The fourth most important basic handheld power tool every beginner should buy is a random orbital sander. While palm sanders are less expensive and can use plain sandpaper (cut into one-fourth sections), the random orbital version uses hook-and-loop fastened sanding disks, and doesn't sand in patterns, using a random sanding motion instead. This motion will serve to reduce the chance that any sanding marks may appear on the stock due to the sanding. Of course, be certain that your local woodworking supplier has sanding disks readily available in a number of grits to fit the model that you choose, as the key to proper sanding is to use progressively finer grits as you sand to reduce or remove any marks that are left behind from the previous sanding.
Having very sharp tools is one of the most important aspects of proper traditional woodworking with hand tools. Many beginners think that they stink at woodworking, but usually they are just using dull (or improperly sharpened) hand tools. To start off with I recommend buying quality sharpening supplies for sharpening & honing your chisels, hand plane irons, and handsaws. And I’ll help you save money by avoiding systems that don’t work as well.
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When you go shopping for tools, get the tools for your new woodworking shop only a few at a time. As your woodworking hobby progresses, you can obtain more wood tools as time goes on. We list the woodworking tools that you will find most useful and use most often. If you are going to be doing any type of woodworking, we recommend to make a custom workbench to store your tools which will also give you with an area to perform your woodworking projects. See below for what we recommend for a basic woodworking tool kit.
I think it depends on the type of woodworker you would like to become. Are you more interested in traditional “electric free” carpentry or are you drawn to the ease and convenience of modern machinery? Also, I think you should take into consideration what kind and how much shop space you have available. I have worked with all the modern machines for years now, and are just presently finding personal satisfaction in traditional woodworking. In fact, last night I built my very first bookcase with just a few “powerless” hand tools. So in all, I would suggest some personal reflection…What type of woodworker do you want to become?…and from there garnish your shop appropriately.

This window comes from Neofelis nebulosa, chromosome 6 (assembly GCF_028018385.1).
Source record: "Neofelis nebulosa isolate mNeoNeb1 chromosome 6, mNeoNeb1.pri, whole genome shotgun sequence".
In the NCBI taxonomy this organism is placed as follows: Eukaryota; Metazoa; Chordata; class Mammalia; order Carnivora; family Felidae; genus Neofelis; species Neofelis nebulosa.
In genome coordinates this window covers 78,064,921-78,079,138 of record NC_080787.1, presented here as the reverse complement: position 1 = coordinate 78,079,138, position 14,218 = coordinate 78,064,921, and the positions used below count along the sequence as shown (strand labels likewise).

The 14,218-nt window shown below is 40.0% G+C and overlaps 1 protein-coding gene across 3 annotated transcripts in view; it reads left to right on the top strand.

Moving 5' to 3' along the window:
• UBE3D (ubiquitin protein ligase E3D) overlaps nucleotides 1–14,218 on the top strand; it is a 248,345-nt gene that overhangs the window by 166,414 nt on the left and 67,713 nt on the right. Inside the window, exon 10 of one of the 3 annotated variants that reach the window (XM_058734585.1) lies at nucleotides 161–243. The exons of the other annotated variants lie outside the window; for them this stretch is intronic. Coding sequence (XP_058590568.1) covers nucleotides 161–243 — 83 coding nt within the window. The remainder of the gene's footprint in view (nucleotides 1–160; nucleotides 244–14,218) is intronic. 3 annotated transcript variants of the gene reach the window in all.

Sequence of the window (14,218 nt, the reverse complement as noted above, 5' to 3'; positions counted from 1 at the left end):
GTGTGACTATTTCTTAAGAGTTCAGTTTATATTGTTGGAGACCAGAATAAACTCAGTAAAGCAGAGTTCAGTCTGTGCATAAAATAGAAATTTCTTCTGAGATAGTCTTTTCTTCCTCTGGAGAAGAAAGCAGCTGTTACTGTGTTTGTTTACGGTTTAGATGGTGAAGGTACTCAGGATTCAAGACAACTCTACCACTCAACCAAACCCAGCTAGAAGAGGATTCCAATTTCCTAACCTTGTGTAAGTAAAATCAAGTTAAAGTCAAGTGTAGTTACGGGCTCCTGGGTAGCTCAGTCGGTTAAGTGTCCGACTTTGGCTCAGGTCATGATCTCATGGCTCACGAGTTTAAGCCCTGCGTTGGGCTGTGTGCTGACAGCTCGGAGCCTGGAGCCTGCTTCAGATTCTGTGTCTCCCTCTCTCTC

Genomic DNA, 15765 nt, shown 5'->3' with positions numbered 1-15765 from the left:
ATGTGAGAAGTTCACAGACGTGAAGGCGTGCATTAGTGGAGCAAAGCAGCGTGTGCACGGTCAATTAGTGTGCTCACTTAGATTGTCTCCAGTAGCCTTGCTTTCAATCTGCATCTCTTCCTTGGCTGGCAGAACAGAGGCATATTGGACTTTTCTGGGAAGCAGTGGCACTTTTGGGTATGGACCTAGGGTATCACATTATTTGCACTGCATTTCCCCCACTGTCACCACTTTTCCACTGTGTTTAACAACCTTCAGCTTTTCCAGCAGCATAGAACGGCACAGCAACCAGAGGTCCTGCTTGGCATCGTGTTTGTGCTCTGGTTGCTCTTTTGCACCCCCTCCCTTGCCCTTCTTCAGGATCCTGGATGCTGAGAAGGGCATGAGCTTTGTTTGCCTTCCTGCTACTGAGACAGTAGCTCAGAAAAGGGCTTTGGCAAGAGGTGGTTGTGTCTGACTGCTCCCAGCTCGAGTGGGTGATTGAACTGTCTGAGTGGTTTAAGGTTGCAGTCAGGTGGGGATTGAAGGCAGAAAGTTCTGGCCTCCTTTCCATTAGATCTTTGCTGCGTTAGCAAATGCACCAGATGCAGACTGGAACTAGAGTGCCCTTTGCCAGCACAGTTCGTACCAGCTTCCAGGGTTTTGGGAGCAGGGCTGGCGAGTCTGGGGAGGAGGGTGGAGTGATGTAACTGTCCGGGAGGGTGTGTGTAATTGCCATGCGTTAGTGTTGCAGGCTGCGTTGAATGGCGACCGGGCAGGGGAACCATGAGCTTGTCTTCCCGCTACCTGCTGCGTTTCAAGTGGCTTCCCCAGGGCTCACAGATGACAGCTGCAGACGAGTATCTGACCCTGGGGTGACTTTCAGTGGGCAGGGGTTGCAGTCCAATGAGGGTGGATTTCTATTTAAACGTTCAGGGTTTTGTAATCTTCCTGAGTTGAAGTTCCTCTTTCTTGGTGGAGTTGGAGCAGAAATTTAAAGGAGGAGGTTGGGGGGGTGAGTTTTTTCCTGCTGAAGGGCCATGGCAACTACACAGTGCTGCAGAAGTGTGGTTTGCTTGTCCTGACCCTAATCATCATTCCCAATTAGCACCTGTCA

I agree, that’s a nice and easy set up to start with. I’d say a block plane it’s handy for small areas, and touch ups. A no.5 is excellent but a bit heavy and tiring sometimes. I find that a nice rabbet block plane (shoulder + block) with two irons with different sharpening angles it’s essential to me. One fine flat rasp and a medium flat file would complete my set.
Handsaws (often called “panel saws”) are long, thin saws with a comfortable wooden handle. They are used for rough dimensioning of your lumber. Although a “panel saw” is technically a smaller handsaw that fits into the panel of a tool chest, I’ll hereafter refer to this type of saw as a “Panel Saw” to differentiate them from the broad category referred to as “hand saws”. Panel saws come in two tooth configurations: “Rip” (cuts along the grain…like a chisel) and “Cross Cut” (cuts across the grain…like a knife). You will need both.
excellent post! noone can beat good advice from someone who makes a living at this. it’s struggle to commit to minimal tools but i can attest to getting too many too soon and not mastering them all. it can even slow down a project trying to fiddle with a new tool and create some waste. i’ve taken to the idea to make 6 projects with the same problem i like to solve with a specialty tool. then ask do i really need it.. for instance i want to incorporate more sliding dovetails. as per you sound advice you don’t need anything more than what you listed but i keep eyeing a dovetail planes both male and female. i just saying resist and build! learn efficiency with what i have and decide if its a roadblock to success or profitability
Wooden mallets are mostly used for hitting your chisels when cutting joints (like dovetail joints or chopping mortises). You should never hit a chisel with a metal hammer. Build or buy a mallet that is made of fairly hard wood (e.g. maple, oak, beech wood, etc.), that will feel well balanced in your hand, and that gives you enough weight to chop with your chisels.